During nervous system development, Ldb1 also displays pleiotropic effects in various tissues. Ldb1 with cofactor Lhx1 and Lhx5 are expressed in the Purkinje cells in the developing cerebellum. Compound mutants of Lhx1 and Lhx5, or inactivation of Ldb1, resulted in a severe loss of Purkinje cells and demonstrated that the Ldb1 complex is essential for controlling the Purkinje cell fate (Zhao et al., 2007). In the developing cerebral cortex, Ldb1, Lmo4 and Ngn2 align into a complex that drives the acquisition of cortical neuronal identities by activating Ngn2-dependent gene expression (Asprer et al., 2011). In neural tube development, Isl1 competes with Lhx3 and Lhx4 to bind Ldb1, which determines motor neuron versus interneuron binary cell fates (Sharma et al., 1998; Thaler et al., 2002). In the pituitary, mutations in Lhx3 and Lhx4 are also the causes for combined pituitary hormone deficiency (CPHD) (Sheng et al., 1996; Netchine et al., 2000; Dateki et al., 2010), indicating that Ldb1/Lhx3/Lhx4 complex is indispensable for pituitary development. In the developing telencephalon, Ldb1 may coordinate with Lhx6 and Lhx8 to regulate differentiation of GABAergic and cholinergic neurons (Zhao et al., 2014). In the midbrain, Ldb1 deficiency severely reduces its size and causes a loss of dopaminergic neurons, identical to the midbrain phenotype observed in Lmx1b mutants (Kim et al., 2016). These findings have demonstrated that Ldb1, depending on its binding cofactors, has many diverse functions in the developing nervous system.

The retina, considered as the most important sensory organ and a part of CNS (central nervous system), has proven to be one of the best models in which to study neural development. The mouse retina is a laminated structure with three layers of cells, the rod and cone photoreceptors in the outer nuclear layer (ONL), the horizontal, amacrine, bipolar and Müller cells in the inner nuclear layer (INL), and retinal ganglion cells and displaced amacrine cells in the ganglion cell layer (GCL) (Masland, 2012; Xiang, 2013; Cepko, 2014; Jin, 2017; Jin and Xiang, 2017). The LDB cofactors have been reported to play crucial roles in retinal development. Lhx2 is an essential organizer of early retinogenesis and participates in RPC (retinal progenitor cell) proliferation. Thus, Lhx2 inactivation causes a great reduction of RPC population and increases neurogenesis correspondingly (Porter et al., 1997; Gordon et al., 2013). Lhx2 is also essential for retinal gliogenesis, partly by regulating molecules in the Notch pathway (de Melo et al., 2016). Lhx1 and Lhx5 are shown to be required for development of the optic vesicle (Inoue et al., 2013). Lhx1 also determines the terminal differentiation and migration of horizontal cells (Poche et al., 2007). Lhx9, on the other hand, is only required for a very small subset of amacrine cells, the neuronal nitric oxide synthase (nNOS/bNOS/NOS1)-expressing amacrine cells (Balasubramanian et al., 2018). Isl1 is also an important LIM-HD factor expressed in the retina and controls the development of ganglion, bipolar and cholinergic amacrine cells (Elshatory et al., 2007; Mu et al., 2008; Pan et al., 2008). Lmo4 and other LMO members have been demonstrated to be both necessary and sufficient for multiple retinal cell type development (Duquette et al., 2010; Jin et al., 2016). These phenotypes together suggest that Ldb1 and/or Ldb2 may be indispensable in retinal development. Thus, in this study, we systematically investigated the function of Ldb1 during retinal neurogenesis and differentiation by loss-of-function, gain-of-function, RNA-seq and other approaches.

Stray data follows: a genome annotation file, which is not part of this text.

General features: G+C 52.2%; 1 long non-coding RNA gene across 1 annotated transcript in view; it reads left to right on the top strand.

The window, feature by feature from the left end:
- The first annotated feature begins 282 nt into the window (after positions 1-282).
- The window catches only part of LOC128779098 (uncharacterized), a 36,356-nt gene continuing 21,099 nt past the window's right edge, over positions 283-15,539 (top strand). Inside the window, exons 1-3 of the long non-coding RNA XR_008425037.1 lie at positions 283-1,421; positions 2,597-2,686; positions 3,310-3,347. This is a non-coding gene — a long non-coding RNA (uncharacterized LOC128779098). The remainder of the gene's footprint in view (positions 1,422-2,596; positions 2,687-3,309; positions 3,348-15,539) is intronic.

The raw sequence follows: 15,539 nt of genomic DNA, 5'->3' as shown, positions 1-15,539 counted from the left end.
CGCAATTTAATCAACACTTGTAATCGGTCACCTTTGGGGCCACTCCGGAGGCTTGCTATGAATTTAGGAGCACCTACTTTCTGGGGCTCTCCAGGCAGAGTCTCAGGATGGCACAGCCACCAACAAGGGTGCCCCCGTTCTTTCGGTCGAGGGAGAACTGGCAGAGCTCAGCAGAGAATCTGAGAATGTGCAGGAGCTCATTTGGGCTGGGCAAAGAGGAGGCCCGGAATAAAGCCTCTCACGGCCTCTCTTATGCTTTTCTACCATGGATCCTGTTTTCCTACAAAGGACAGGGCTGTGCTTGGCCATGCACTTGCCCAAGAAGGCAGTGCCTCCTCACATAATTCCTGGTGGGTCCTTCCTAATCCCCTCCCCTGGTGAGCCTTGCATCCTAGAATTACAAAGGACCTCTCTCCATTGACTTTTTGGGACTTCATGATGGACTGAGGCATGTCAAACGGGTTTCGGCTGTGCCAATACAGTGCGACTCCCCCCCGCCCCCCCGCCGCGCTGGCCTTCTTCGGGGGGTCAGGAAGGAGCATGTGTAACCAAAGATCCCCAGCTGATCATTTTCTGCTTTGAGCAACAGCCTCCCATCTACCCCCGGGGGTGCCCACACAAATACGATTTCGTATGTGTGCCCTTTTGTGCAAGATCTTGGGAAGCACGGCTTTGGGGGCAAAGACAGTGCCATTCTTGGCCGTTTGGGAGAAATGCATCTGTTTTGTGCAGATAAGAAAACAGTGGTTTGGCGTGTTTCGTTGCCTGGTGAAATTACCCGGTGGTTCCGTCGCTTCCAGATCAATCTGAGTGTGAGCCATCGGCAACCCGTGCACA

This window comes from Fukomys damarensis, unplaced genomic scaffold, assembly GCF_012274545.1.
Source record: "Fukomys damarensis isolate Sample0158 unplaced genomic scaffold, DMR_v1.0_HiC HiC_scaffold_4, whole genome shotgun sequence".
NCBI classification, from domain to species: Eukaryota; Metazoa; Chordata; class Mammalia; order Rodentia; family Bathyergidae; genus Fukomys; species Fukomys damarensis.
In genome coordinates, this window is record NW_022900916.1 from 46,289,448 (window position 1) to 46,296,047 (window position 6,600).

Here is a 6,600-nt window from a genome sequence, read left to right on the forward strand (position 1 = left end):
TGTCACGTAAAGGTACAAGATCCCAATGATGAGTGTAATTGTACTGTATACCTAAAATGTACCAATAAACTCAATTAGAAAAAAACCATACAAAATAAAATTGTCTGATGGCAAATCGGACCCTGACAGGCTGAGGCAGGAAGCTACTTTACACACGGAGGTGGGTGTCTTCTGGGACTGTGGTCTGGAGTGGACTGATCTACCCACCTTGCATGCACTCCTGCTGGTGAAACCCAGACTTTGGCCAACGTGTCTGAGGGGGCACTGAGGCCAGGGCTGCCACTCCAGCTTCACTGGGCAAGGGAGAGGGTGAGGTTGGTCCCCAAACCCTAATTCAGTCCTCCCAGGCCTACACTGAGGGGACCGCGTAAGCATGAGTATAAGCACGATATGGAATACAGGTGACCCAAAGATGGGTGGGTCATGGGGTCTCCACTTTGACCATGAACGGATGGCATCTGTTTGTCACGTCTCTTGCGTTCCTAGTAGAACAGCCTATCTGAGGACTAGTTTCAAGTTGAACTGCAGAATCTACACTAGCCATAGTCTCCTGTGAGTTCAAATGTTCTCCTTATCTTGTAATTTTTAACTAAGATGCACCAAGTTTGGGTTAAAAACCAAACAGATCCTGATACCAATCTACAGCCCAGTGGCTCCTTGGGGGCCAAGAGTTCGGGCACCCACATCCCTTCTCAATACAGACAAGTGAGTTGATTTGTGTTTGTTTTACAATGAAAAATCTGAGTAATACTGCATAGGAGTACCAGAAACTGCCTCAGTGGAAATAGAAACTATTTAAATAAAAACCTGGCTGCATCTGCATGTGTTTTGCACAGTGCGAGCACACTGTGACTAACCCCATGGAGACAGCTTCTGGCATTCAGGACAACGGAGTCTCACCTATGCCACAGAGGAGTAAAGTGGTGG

Materials and Methods

Animals

All the procedures in animals were carried out according to the IACUC standards, and approved by Zhongshan Ophthalmic Center, Sun Yat-sen University and Rutgers, the State University of New Jersey. All mice were maintained and bred in the Zhongshan Ophthalmic Center Laboratory Animal Center or in the Sun Yat-sen University Laboratory Animal Center. The C57BL6/J mice were purchased from the Vital River Laboratories (Beijing, China). The CD1 mice were obtained from the Charles River Laboratories (Wilmington, MA, United States). The floxed Ldb1 mouse line was reported previously (Zhao et al., 2007) and maintained by breeding with C57BL6/J mice. It was bred with the Six3-Cre transgenic line (Furuta et al., 2000) to delete Ldb1 in the developing retina to obtain the Ldb1Δfl/Δfl (Six3-Cre;Ldb1fl/fl) and control (Ldb1+/+, Ldb1+/fl and Ldb1fl/fl) animals. The starting stage of mouse embryos was defined by taking the morning as E0.5 when the copulation plug was seen. All genotypes were determined by PCR.